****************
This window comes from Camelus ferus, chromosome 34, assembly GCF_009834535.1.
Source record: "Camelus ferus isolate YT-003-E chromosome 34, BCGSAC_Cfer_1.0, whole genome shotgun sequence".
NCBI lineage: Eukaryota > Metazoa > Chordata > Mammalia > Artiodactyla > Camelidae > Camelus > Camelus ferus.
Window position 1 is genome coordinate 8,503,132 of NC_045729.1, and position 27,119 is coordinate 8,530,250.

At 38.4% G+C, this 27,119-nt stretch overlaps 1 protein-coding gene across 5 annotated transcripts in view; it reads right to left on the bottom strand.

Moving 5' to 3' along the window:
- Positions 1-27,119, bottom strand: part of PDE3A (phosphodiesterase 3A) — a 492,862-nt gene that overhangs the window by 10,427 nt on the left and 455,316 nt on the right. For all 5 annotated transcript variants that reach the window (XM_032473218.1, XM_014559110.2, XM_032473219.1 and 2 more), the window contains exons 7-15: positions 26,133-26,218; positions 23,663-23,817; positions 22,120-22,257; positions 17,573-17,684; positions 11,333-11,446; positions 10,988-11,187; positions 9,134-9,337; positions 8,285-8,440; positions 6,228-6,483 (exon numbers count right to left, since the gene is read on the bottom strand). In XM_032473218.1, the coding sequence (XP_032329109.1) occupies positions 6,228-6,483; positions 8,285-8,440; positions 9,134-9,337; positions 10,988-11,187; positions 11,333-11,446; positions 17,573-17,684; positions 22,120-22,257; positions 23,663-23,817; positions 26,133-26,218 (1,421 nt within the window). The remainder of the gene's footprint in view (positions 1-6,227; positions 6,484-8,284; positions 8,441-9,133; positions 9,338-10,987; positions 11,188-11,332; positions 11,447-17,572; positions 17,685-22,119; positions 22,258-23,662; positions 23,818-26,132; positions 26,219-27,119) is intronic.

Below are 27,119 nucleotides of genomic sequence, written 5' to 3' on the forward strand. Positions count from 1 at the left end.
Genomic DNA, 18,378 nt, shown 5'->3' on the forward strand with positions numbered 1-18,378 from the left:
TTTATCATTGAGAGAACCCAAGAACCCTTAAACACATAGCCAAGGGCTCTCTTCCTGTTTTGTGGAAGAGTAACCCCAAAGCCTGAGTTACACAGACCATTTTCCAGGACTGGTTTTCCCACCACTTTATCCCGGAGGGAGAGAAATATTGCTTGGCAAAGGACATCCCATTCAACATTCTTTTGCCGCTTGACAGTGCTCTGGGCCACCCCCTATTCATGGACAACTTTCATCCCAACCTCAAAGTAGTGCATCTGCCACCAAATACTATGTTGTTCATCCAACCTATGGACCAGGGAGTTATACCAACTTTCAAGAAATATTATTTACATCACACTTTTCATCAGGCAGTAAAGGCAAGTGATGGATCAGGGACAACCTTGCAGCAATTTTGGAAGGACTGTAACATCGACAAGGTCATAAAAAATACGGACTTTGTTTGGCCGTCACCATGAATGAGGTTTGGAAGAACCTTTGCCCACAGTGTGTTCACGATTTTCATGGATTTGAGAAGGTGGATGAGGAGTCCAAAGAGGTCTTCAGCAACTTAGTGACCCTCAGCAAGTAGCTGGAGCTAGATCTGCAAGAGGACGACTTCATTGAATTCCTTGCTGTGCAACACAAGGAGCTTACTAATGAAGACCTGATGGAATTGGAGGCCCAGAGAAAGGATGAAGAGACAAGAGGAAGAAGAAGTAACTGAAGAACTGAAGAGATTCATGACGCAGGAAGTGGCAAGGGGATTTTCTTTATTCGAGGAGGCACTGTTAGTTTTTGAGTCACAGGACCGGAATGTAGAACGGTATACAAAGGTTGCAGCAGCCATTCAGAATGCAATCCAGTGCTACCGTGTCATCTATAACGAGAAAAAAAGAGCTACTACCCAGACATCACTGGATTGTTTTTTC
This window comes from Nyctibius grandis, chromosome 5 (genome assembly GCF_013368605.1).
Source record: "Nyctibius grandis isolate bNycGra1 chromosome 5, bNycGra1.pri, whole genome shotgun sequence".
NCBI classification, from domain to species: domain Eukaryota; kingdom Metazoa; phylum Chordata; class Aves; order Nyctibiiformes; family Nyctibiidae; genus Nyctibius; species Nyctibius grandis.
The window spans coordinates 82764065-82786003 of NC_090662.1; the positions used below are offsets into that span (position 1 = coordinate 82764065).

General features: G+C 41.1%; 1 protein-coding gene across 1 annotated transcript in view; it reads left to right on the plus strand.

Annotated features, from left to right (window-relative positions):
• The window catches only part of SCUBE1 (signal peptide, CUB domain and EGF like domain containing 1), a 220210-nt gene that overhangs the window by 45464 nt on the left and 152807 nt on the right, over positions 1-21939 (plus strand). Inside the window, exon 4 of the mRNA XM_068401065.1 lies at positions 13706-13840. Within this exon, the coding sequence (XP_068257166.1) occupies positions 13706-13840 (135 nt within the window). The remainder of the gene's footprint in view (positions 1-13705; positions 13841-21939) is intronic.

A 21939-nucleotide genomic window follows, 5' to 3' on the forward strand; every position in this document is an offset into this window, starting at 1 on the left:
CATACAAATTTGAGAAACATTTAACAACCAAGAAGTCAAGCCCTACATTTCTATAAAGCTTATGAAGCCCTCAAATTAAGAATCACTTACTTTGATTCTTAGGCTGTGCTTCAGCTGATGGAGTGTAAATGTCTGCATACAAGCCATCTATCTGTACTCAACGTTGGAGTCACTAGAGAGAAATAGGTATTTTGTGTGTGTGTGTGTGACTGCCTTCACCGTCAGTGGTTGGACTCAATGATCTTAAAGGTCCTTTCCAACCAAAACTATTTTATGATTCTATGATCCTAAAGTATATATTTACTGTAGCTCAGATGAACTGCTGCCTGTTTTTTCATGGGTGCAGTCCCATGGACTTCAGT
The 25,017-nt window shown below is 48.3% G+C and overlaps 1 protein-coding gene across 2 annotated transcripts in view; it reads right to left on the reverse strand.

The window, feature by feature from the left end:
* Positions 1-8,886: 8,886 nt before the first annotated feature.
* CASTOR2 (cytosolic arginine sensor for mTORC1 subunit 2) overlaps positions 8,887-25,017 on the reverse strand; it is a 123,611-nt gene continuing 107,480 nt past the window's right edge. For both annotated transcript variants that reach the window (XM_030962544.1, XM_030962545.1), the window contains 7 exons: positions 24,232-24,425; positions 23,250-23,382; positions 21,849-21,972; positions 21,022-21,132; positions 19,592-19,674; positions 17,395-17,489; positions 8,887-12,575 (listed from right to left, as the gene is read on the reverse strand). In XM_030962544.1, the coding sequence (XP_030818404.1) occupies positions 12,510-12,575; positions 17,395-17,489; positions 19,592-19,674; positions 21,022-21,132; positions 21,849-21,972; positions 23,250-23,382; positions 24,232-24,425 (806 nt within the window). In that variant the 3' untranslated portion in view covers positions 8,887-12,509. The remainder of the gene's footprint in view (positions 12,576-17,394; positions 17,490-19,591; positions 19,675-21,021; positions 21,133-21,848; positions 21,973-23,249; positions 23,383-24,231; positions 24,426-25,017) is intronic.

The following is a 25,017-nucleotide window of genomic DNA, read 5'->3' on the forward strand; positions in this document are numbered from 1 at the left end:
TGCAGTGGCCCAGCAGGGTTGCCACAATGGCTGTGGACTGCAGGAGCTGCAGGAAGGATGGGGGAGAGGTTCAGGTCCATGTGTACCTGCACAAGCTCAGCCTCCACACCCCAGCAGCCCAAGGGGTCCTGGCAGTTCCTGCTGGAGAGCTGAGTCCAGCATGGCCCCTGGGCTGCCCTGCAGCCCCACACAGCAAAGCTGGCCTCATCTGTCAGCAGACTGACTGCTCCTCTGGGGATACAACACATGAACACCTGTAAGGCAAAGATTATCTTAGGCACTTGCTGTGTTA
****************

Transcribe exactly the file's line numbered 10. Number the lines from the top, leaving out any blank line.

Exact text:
TTTATCATTGAGAGAACCCAAGAACCCTTAAACACATAGCCAAGGGCTCTCTTCCTGTTTTGTGGAAGAGTAACCCCAAAGCCTGAGTTACACAGACCATTTTCCAGGACTGGTTTTCCCACCACTTTATCCCGGAGGGAGAGAAATATTGCTTGGCAAAGGACATCCCATTCAACATTCTTTTGCCGCTTGACAGTGCTCTGGGCCACCCCCTATTCATGGACAACTTTCATCCCAACCTCAAAGTAGTGCATCTGCCACCAAATACTATGTTGTTCATCCAACCTATGGACCAGGGAGTTATACCAACTTTCAAGAAATATTATTTACATCACACTTTTCATCAGGCAGTAAAGGCAAGTGATGGATCAGGGACAACCTTGCAGCAATTTTGGAAGGACTGTAACATCGACAAGGTCATAAAAAATACGGACTTTGTTTGGCCGTCACCATGAATGAGGTTTGGAAGAACCTTTGCCCACAGTGTGTTCACGATTTTCATGGATTTGAGAAGGTGGATGAGGAGTCCAAAGAGGTCTTCAGCAACTTAGTGACCCTCAGCAAGTAGCTGGAGCTAGATCTGCAAGAGGACGACTTCATTGAATTCCTTGCTGTGCAACACAAGGAGCTTACTAATGAAGACCTGATGGAATTGGAGGCCCAGAGAAAGGATGAAGAGACAAGAGGAAGAAGAAGTAACTGAAGAACTGAAGAGATTCATGACGCAGGAAGTGGCAAGGGGATTTTCTTTATTCGAGGAGGCACTGTTAGTTTTTGAGTCACAGGACCGGAATGTAGAACGGTATACAAAGGTTGCAGCAGCCATTCAGAATGCAATCCAGTGCTACCGTGTCATCTATAACGAGAAAAAAAGAGCTACTACCCAGACATCACTGGATTGTTTTTTC